I’ve had numerous pairs of Muck Boots on my feet through the years. In fact, I’ve owned 2 pairs of Muck Boots Wetlands, a pair of Muck Boots Chore St., and a pair of Muck Boots Arctic Pro boots. I like slip-on style boots, that you can get on and off quickly and away you go. And Muck boots are great for this, but over the years I’m starting to notice a trend, and I will share this with you on my in-depth Muck boots review.

Muck Boots Wetlands


My first pair of Muck Boots were the Wetlands model. In fact, as I’ve stated earlier; I’ve had 2 pairs. My feet don’t get too cold by nature, I live and hunt in Canada and the Dakotas and these have done the job for warmth when I’m just wearing a standard pair of white cotton socks. I’ve found that if you wear wool socks, they start to sweat and that’s when your feet get cold (when you stop moving in the cold).

I’m an avid hunter, waterfowl mostly, and I hunt out of blinds a lot. When I’m moving around, no problem, but when your feet start to sweat that’s when your feet can get cold.

I do like that they are waterproof up to the top of the boots, and are very easy to get on and off. But the fact they don’t breath well makes them get stinky in a hurry. I’ve found it’s best to roll the top down (with all Muck Boots, actually) and this makes them easier to dry out. If you’re looking for something quicker, I highly recommend getting a pair of boot dryers with any pair of Muck boots, not just the Wetlands version.

Best Way to Dry Muck Boots

It’s a good idea to roll your Muck Boots down each night to let them dry out easier.


They do fit true to size, and I’m a size 11 (and size 11 fits me well).

Now, the cons. Over time, the boots will start to crack and this allows water in (losing waterproofing). While I thought this was just a problem with one pair, it happened with both pairs. This didn’t happen right away, but they did crack on the first pair after around 18 months and the 2nd pair at about 2 years. Not only do I wear them hunting, but ice fishing as well. So they do get A LOT of use (I’m an avid outdoorsman). Once they crack, they’re toast. I literally toss them at that point, as I’m in wet conditions a lot and don’t have time to get my feet soaked in cold weather.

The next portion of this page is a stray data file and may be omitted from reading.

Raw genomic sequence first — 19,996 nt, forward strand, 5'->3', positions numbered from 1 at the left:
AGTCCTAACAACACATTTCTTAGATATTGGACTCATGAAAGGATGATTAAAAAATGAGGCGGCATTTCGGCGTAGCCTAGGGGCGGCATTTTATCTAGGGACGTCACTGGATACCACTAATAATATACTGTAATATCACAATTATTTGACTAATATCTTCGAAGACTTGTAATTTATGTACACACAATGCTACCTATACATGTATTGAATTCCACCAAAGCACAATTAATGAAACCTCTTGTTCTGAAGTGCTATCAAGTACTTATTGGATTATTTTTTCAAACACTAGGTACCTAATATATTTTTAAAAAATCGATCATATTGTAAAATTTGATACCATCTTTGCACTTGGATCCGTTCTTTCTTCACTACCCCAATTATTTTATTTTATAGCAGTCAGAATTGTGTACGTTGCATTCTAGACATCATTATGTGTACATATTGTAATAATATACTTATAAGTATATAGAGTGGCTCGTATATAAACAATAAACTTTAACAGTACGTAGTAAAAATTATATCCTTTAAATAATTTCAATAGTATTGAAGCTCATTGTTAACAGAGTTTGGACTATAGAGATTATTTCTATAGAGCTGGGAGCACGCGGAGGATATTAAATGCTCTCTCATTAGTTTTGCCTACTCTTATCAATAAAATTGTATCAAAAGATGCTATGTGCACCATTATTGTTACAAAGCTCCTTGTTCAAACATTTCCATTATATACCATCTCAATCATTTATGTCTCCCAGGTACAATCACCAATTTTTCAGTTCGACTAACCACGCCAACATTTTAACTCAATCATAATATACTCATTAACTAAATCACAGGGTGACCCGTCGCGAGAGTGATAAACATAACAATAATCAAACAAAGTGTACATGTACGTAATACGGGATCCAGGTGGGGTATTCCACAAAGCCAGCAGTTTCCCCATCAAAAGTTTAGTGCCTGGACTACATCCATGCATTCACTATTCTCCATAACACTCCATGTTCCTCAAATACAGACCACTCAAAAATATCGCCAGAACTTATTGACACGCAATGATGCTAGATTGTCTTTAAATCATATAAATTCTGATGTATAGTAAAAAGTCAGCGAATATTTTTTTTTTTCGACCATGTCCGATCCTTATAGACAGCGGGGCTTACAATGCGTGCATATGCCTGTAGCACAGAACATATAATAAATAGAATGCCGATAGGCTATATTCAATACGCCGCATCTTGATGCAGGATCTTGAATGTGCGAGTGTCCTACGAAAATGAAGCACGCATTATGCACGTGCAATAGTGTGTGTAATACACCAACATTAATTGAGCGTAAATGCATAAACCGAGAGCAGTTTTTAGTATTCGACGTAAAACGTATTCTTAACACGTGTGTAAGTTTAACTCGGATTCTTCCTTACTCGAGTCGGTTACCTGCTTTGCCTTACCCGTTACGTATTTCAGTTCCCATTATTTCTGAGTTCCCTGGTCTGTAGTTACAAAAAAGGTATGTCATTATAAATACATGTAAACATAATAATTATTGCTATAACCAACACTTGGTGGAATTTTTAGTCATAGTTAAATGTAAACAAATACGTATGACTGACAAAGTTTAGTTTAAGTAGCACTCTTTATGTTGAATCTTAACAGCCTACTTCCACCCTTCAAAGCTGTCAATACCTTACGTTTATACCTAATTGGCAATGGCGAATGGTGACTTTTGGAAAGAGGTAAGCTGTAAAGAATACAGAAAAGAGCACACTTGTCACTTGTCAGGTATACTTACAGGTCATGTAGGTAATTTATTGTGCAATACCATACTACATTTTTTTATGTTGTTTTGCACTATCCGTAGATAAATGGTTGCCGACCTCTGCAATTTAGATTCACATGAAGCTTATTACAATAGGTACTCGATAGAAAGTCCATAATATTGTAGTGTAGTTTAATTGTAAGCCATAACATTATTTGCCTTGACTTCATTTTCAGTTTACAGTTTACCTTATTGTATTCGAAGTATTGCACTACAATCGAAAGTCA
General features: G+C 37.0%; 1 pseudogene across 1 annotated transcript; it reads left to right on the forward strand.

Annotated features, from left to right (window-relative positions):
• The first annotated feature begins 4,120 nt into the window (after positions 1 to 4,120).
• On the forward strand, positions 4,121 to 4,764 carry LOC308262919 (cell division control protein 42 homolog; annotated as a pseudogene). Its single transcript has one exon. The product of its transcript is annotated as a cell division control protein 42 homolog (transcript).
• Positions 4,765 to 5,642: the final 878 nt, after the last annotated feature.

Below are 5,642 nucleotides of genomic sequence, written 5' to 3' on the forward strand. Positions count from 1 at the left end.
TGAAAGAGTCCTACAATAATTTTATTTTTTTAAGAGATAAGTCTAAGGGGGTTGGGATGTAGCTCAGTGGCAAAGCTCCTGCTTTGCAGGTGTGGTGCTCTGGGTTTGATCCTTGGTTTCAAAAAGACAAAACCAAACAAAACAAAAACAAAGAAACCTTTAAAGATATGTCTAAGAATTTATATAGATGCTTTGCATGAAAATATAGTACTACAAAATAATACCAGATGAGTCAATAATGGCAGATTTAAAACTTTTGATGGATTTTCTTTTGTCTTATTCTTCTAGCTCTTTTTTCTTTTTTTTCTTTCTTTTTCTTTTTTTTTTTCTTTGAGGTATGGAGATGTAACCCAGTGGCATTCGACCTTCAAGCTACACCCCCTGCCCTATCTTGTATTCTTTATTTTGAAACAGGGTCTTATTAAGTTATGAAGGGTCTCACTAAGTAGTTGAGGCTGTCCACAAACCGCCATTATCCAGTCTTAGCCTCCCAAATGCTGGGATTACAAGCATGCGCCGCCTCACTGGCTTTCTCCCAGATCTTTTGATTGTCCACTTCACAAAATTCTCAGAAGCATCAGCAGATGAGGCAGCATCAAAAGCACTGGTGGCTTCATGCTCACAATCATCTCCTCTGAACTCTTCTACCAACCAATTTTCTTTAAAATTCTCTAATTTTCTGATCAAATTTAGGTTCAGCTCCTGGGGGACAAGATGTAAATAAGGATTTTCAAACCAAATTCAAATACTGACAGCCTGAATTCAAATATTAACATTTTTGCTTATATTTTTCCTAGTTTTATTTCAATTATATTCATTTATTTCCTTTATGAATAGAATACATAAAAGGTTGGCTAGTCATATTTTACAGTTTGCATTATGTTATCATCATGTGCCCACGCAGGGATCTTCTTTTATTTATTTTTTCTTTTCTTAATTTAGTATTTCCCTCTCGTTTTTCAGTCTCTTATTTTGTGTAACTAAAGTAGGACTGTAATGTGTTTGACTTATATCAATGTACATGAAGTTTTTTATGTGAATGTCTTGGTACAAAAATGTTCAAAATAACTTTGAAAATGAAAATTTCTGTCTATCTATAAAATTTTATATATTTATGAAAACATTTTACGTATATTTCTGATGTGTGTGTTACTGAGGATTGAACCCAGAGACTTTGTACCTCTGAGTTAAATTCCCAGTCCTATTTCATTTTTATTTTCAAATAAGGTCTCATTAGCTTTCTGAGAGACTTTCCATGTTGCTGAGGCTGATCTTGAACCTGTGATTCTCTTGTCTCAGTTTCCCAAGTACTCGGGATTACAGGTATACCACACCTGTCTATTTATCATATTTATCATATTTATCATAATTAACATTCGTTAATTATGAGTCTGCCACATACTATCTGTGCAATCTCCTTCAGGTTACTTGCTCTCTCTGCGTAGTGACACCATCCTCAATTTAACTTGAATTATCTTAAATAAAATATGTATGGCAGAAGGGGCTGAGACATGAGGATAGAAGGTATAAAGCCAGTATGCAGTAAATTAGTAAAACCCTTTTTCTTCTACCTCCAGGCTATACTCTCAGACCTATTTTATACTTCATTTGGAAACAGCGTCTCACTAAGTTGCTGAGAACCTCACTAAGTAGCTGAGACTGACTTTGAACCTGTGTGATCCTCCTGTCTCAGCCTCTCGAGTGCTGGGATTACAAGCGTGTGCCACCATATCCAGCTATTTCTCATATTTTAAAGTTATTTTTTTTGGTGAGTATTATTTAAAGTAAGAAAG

Also, the tops are susceptible to tearing if you come across any sticks or barb wire, for example. Again, when this happens, they’re done.  I’ve tried to repair them unsuccessfully in the past.

Tear in Rubber Boots

As you can see, Muck Boots are very susceptible to tearing.  The cracking occurs along the sides of the feet.

Muck Arctic Pro Boots


After my first 2 pairs of Wetlands, I gave the Muck Boots Arctic Pros a shot. The first thing I noticed, is that they are warmer than the Wetlands version. This was fine with me, but I did notice my feet sweating more (and stinkier boots).

As all pairs of Muck boots, they were very comfortable. I felt they fit my feet just a bit better than the others I’ve worn.

When I’m on the ice all day ice fishing, I did like this pair of boots better. That extra warmth kept my feet that much warmer, and I appreciated that. But over about 2 years, I started getting cracking in these like the Wetlands.